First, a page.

At this point in the liturgy, one can finally receive the three clusters of pure
precepts. These precepts are for the benefit of other beings and also rely on the
blessings of buddhas and bodhisattvas; hence the next step is an invitation to
all enlightened beings from ten directions. This step is followed by a proclamation to receive the karman precepts: the real contents of this step are the three
clusters of pure precepts.6 By reciting the passage of receiving these precepts,
one actually takes a vow to benefit other sentient beings. This completes the
reception of the pure precepts, and bodhicitta is aroused.
According to this manual, the practitioner should next perform the four
governing acts and uphold the ten grave precepts. The four governing acts, or
the four methods that bodhisattvas employ to approach and save people (Skt.
catuḥ-saṃgraha-vastu; Ch. sishe fa 四攝法) are “charitable offerings,” “loving
words” (Skt. priyavacana; Ch. aiyu 愛語), “beneficial conduct” (Skt. arthakṛtya;
Ch. lixing 利行), and “working together’” (Skt. samānârthatā; Ch. tongshi
同事).7 These compassionate bodhisattva acts will enhance the cultivation of
bodhicitta.
The eleventh step addresses the ten grave precepts that must be upheld.
This set of ten precepts is as follows:

  1. Not to renounce aspirations for enlightenment
  2. Not to abandon the right law
  3. Not to denigrate any of the teachings and the three jewels
  4. Not to doubt difficult teachings in the Great Vehicle scriptures
  5. Not to discourage anyone who has aroused bodhicitta
  6. Not to preach to those who have not aroused bodhicitta
  7. To expound the Great Vehicle doctrine even to the followers of the
    Lesser Vehicles
  8. Not to harbor false ideas
  9. Not to claim processing the supreme precepts in front of non-Buddhist people
  10. Always to practice almsgiving to bodhisattvas

These ten grave precepts are significantly different from those found in the
Brahmā’s Net Sūtra. These follow the esoteric tradition: one is to be extremely
careful to refrain from discussing the teachings in front of those who have not
aroused bodhicitta and those of different schools of Buddhist or non-Buddhist
traditions.
The ten principal precepts in the Brahmā’s Net Sūtra have a wider currency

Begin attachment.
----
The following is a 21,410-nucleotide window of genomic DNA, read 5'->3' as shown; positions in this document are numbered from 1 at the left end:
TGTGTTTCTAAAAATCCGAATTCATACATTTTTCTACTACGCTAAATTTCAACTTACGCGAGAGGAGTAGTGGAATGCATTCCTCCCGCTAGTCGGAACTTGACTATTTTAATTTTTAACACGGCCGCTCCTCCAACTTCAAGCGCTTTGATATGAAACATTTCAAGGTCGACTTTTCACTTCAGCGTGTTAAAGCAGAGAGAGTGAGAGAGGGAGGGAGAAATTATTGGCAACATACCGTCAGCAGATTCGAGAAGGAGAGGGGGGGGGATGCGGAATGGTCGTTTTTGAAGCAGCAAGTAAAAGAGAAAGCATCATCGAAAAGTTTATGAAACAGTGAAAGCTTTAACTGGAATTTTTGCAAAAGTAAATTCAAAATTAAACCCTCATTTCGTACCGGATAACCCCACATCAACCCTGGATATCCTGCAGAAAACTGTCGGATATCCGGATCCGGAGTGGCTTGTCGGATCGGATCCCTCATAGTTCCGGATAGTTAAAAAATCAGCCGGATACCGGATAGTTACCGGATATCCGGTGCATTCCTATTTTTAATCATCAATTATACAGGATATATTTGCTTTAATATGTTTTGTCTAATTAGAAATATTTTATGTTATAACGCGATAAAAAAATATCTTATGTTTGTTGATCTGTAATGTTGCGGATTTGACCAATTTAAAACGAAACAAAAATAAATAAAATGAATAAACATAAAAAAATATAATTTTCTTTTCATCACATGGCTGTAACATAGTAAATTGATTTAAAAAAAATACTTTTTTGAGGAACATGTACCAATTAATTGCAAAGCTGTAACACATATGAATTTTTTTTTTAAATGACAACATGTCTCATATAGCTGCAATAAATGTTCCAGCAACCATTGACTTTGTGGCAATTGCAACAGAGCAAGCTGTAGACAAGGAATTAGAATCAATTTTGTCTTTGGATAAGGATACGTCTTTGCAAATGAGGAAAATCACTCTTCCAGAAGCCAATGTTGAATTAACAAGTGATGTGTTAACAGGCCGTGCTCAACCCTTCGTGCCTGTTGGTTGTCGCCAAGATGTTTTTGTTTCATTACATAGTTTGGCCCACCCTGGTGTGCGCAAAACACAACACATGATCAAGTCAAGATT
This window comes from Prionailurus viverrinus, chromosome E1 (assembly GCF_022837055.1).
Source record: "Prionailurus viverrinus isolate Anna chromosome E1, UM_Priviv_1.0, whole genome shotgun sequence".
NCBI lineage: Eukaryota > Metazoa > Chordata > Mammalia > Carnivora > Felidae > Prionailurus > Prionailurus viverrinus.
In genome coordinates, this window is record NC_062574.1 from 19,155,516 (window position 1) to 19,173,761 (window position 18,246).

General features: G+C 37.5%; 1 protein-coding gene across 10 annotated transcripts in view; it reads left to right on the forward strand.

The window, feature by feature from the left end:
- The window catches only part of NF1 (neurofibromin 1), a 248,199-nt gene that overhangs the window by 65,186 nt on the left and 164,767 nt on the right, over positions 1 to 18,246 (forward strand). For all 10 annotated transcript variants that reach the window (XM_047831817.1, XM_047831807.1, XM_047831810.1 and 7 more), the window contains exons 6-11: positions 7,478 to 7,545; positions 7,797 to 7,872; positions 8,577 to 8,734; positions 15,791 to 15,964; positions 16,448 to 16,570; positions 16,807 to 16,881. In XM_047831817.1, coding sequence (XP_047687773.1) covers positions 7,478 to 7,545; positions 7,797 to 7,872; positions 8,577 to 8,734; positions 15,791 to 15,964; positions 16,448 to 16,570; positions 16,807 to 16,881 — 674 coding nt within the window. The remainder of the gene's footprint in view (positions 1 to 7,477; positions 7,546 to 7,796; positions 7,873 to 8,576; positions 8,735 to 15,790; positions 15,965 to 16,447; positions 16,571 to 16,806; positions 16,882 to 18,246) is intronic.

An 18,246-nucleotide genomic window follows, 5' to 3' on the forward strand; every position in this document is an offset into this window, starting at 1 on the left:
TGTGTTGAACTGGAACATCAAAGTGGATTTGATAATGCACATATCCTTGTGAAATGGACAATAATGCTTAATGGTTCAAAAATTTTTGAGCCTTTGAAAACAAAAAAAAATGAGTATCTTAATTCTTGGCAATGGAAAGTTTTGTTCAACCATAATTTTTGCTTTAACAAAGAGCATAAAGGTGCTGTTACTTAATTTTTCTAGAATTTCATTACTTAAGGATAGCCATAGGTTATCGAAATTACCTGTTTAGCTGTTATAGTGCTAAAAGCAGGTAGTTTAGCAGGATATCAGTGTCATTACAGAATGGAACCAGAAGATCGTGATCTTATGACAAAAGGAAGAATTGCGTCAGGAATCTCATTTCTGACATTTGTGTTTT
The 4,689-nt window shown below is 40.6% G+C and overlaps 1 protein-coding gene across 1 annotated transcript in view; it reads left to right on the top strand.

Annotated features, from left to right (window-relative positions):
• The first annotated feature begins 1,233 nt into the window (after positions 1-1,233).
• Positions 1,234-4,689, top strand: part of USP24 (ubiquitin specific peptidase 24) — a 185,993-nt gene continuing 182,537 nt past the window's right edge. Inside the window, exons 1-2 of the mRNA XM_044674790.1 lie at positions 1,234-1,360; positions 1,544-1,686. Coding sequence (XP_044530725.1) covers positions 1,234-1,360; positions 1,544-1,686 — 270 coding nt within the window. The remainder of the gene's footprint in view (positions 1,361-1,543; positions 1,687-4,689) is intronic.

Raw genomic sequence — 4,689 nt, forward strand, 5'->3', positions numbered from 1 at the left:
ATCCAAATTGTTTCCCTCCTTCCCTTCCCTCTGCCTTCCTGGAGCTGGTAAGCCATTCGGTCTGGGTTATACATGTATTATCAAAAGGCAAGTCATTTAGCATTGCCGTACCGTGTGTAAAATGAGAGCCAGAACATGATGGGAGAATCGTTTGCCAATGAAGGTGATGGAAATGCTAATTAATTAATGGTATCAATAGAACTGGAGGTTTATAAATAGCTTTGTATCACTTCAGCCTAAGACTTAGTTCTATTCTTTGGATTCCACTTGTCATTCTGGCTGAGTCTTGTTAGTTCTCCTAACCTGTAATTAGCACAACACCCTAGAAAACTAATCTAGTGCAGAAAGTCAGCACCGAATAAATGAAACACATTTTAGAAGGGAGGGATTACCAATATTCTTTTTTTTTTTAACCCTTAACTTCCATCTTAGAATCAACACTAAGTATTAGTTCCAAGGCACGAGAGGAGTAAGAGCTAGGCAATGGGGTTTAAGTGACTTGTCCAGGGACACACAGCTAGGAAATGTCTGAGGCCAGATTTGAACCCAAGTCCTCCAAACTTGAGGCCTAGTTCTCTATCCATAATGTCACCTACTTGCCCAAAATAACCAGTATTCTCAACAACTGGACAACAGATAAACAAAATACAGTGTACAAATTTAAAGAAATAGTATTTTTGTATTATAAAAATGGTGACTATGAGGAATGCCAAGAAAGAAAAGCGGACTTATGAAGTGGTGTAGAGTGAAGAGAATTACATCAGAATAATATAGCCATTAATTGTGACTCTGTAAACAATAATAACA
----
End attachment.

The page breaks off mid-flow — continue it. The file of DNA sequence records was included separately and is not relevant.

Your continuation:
than the above set of rules, even though this Sūtra gives only a brief introduction for each of the ten precepts. Thus, in the subsequent East Asian tradition,
Buddhists relied on the major commentators, such as Fazang 法藏 (643–712),
Zhiyi 智顗 (539–598), Mingkuang 明曠 (late eighth century), Seungjang 勝荘
(fl. 699–714), and Daehyeon 大賢 (fl. 752–754) for more detailed explanations.
According to Charles Muller, the explanations given by Daehyeon are considered the most descriptive of the actual content of each precept.8 Daehyeon’s
commentary on the Brahmā’s Net Sūtra, titled Beommanggyeong gojeokgi 梵網
經古迹記 (Exposition of the Sūtra of Brahmā Net), was evaluated by most
Japanese Vinaya masters from the Heian and Kamakura periods as being superior to Zhiyi and Fazang’s commentaries. According to Daehyeon, the ten grave
crimes are the following:

  1. Taking pleasure in killing
  2. Stealing the property of others
  3. The heartless pursuit of lust
  4. Intentional lying
  5. The sale of alcohol
  6. Speaking of the faults of others
  7. Praising oneself and disparaging others
  8. Stinginess and abuse of others
  9. Holding resentments and not accepting apologies
  10. Denigrating the three treasures
    Although these precepts appear to be appear to be general, they can be easily distinguished from the ten basic precepts for the Hīnayāna saṃgha and differentiated from the ten benevolent precepts (shishan jie 十善戒) for laypersons.